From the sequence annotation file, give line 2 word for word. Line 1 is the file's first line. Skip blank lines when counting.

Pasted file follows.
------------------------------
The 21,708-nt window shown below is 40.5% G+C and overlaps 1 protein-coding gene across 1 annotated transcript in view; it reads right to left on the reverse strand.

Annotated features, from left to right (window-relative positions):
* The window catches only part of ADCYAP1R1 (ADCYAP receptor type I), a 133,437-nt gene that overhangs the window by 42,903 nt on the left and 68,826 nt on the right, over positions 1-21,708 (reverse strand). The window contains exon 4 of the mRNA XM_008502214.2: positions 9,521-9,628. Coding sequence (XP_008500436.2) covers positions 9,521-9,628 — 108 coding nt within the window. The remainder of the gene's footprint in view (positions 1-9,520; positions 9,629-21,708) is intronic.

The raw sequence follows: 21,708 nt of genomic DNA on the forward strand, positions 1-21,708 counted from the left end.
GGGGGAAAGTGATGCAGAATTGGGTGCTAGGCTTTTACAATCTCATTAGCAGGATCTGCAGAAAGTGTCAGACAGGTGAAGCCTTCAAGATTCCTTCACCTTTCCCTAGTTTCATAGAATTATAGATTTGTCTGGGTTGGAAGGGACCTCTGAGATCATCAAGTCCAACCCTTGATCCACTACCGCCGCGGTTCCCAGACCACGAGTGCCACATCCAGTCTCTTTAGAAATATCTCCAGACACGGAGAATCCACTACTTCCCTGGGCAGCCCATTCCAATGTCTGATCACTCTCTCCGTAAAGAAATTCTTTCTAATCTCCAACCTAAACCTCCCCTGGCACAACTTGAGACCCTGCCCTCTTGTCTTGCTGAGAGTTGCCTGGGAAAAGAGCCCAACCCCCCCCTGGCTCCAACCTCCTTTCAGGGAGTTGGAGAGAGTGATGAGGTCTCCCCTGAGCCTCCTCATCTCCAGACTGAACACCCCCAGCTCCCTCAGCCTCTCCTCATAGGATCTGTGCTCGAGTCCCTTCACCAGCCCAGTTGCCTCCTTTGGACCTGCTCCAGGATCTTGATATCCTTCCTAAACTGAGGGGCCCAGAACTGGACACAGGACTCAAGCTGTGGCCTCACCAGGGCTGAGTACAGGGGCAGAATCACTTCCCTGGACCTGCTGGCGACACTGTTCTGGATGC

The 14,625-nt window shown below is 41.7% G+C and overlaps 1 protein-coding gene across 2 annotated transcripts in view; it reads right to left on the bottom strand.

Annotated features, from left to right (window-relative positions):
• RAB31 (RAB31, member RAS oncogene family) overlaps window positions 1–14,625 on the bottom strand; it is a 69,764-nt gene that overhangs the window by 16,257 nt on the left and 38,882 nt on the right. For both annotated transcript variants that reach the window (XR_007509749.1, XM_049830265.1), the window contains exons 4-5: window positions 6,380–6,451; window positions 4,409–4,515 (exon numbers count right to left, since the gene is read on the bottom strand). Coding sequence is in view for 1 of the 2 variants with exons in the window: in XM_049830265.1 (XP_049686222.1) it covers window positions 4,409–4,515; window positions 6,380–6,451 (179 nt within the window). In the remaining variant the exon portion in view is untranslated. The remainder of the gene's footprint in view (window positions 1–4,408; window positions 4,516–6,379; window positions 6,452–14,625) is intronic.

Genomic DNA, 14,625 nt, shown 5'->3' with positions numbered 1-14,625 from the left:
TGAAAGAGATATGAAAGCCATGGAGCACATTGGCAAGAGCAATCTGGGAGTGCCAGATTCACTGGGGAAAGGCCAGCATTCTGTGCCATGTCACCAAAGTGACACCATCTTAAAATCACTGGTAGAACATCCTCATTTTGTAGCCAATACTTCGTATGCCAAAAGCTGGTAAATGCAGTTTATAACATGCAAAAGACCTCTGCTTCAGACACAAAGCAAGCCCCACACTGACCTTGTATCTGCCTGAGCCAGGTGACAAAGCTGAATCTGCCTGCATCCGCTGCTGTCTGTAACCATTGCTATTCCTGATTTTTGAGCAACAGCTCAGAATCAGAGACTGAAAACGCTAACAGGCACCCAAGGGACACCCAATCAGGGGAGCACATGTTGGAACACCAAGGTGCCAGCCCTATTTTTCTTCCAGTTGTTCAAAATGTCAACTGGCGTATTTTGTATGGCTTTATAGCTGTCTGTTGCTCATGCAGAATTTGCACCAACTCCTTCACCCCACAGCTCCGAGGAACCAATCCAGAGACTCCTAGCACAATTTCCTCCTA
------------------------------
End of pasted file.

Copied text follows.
Annotated features, from left to right (window-relative positions):